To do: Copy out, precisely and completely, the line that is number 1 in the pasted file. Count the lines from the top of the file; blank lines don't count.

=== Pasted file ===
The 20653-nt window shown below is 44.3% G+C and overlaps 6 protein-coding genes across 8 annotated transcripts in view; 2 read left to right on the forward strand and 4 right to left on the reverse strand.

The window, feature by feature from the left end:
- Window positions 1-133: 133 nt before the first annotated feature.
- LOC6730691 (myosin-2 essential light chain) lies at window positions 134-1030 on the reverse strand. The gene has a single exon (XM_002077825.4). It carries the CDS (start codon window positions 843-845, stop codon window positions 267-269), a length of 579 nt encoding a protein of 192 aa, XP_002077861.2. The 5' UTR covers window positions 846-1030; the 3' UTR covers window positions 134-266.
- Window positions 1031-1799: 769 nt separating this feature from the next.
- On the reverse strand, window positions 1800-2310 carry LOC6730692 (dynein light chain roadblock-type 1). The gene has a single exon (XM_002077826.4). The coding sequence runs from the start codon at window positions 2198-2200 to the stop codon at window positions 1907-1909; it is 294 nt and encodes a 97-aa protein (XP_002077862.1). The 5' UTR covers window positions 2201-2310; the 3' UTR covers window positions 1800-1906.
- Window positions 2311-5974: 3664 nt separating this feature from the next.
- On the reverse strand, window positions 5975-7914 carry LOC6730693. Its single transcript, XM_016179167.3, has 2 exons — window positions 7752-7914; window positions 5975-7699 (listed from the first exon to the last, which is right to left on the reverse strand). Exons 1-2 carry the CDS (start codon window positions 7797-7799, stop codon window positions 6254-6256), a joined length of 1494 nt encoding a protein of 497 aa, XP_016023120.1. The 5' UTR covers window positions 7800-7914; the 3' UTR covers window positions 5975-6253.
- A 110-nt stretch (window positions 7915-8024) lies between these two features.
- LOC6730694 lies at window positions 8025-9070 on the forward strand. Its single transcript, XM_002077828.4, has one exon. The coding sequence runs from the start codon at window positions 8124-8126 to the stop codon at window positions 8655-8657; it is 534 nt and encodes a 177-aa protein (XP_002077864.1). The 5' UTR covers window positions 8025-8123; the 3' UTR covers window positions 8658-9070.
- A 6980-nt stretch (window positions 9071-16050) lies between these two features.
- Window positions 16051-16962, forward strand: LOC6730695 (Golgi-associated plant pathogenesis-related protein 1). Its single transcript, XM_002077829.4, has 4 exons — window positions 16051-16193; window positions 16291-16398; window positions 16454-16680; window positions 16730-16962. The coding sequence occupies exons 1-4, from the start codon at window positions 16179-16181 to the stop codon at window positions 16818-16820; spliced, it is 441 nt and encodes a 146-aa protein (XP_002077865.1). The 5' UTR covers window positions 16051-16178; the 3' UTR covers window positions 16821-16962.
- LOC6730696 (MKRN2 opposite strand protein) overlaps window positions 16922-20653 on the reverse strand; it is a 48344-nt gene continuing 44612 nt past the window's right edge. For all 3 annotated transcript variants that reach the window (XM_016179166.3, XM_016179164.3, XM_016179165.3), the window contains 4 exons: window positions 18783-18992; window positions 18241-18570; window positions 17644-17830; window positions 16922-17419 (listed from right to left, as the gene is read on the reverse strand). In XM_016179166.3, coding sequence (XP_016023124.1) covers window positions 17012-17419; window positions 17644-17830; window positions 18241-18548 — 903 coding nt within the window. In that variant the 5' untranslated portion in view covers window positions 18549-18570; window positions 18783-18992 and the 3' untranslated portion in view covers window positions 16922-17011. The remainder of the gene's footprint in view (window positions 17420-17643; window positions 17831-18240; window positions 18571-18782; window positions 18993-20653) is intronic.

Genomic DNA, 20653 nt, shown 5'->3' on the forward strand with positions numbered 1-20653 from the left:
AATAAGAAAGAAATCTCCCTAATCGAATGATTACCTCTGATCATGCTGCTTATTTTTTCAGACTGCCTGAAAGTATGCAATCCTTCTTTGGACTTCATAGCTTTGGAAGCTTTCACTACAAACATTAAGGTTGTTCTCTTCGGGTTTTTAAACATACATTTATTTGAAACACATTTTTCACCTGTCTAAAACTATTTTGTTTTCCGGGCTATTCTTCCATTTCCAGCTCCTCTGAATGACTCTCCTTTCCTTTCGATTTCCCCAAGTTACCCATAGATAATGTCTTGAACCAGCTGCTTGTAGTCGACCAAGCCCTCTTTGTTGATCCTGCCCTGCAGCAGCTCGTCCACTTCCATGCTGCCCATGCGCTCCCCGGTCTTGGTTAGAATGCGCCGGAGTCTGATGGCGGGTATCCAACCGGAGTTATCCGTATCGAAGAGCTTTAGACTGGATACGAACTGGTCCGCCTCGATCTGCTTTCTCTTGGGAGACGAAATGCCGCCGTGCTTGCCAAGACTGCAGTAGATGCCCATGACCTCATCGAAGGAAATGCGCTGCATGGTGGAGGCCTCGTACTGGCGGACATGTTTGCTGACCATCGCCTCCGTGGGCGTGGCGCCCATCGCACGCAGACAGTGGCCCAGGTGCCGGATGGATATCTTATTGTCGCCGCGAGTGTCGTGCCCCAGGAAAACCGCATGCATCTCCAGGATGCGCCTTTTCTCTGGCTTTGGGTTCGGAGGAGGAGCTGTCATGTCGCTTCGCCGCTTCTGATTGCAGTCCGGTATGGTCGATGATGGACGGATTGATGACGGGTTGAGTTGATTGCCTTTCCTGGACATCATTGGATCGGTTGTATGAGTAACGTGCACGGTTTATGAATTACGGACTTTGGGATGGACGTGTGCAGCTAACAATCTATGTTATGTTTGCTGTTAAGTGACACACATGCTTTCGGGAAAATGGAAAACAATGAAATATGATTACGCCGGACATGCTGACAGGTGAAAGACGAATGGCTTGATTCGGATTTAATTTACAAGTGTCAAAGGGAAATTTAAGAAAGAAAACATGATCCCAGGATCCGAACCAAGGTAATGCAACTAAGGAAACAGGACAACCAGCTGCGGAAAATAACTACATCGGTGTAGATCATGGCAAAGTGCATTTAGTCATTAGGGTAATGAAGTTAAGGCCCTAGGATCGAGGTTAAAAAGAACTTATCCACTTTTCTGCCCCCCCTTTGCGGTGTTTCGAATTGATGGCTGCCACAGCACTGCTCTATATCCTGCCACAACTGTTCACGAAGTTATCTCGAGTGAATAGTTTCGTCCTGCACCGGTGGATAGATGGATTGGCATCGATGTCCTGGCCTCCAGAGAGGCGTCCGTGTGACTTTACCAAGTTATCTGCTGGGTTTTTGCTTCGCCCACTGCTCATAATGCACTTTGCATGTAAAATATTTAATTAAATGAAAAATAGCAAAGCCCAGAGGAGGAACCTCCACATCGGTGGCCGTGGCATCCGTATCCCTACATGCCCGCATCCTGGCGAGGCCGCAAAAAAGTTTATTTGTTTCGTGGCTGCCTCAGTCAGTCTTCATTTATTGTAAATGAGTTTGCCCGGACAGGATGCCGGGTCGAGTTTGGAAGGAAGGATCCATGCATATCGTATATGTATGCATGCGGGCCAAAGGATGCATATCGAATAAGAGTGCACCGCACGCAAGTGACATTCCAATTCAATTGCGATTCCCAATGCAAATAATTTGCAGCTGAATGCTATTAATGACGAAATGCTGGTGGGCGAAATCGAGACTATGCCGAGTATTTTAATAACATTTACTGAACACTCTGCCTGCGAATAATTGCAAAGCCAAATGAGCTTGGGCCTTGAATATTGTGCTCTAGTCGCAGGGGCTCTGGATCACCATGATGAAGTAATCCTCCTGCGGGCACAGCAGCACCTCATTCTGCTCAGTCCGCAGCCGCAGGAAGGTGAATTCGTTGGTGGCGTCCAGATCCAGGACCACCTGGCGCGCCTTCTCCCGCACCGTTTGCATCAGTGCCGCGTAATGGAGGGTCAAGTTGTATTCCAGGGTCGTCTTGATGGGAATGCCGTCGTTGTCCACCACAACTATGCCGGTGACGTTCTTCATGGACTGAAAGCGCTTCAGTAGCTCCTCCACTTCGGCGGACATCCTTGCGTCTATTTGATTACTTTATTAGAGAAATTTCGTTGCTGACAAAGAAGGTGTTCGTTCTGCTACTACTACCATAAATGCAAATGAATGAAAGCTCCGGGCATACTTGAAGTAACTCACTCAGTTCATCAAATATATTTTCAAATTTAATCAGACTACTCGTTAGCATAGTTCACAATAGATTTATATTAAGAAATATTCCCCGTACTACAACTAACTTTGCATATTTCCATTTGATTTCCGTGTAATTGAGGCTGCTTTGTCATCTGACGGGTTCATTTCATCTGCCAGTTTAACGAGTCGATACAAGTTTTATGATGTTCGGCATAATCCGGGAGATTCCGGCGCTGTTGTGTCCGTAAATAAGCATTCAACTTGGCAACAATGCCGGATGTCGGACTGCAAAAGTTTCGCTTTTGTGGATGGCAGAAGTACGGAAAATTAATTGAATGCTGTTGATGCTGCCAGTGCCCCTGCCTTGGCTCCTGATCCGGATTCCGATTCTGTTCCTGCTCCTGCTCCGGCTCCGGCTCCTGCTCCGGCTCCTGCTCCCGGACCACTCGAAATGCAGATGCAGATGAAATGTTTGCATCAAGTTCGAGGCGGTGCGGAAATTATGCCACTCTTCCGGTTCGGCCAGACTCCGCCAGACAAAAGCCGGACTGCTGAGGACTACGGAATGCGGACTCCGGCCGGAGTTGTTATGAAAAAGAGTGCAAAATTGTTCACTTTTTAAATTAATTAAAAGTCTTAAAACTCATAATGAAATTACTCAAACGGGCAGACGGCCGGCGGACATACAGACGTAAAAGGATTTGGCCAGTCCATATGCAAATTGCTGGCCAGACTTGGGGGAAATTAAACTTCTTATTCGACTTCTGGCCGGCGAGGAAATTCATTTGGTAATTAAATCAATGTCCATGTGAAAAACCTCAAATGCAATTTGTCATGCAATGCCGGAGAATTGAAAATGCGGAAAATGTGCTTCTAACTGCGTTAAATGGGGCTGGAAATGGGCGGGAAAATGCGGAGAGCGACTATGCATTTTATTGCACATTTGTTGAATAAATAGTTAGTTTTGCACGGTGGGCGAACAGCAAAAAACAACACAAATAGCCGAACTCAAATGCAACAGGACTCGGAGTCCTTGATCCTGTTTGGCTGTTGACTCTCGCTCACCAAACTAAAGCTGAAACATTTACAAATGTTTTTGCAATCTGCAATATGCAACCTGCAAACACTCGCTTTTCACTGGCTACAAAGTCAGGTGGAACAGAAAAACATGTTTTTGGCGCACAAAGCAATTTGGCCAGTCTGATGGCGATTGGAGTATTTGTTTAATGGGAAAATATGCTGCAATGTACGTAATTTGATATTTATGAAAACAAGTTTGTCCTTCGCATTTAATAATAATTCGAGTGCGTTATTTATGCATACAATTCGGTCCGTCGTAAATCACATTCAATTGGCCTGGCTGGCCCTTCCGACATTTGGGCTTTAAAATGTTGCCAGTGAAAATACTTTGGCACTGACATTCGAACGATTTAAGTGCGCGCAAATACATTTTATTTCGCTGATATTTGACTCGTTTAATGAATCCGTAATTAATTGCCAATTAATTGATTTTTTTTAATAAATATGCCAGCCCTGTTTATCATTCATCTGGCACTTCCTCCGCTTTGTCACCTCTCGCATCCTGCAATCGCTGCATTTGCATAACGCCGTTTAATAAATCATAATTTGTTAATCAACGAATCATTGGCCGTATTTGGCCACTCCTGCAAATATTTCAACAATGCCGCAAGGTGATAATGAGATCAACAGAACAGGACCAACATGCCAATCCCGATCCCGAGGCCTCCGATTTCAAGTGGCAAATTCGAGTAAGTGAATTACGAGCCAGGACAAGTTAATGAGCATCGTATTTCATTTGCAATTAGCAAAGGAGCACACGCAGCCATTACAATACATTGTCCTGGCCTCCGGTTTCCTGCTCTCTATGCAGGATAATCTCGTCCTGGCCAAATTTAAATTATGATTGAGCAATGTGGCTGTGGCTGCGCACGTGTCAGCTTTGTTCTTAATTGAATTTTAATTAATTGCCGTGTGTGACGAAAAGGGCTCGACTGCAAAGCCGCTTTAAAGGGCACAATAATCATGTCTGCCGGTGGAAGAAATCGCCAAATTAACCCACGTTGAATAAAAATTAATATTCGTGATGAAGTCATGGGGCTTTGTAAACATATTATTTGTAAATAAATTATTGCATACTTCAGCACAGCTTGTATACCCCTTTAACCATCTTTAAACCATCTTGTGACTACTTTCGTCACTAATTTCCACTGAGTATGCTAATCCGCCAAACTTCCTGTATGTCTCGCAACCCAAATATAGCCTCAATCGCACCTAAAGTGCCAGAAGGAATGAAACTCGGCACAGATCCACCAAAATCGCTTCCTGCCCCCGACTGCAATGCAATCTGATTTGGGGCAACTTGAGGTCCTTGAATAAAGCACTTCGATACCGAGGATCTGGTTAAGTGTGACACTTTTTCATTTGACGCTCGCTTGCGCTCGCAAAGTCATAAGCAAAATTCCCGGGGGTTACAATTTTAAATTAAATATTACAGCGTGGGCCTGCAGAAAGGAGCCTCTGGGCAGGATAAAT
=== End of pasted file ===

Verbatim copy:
The 20653-nt window shown below is 44.3% G+C and overlaps 6 protein-coding genes across 8 annotated transcripts in view; 2 read left to right on the forward strand and 4 right to left on the reverse strand.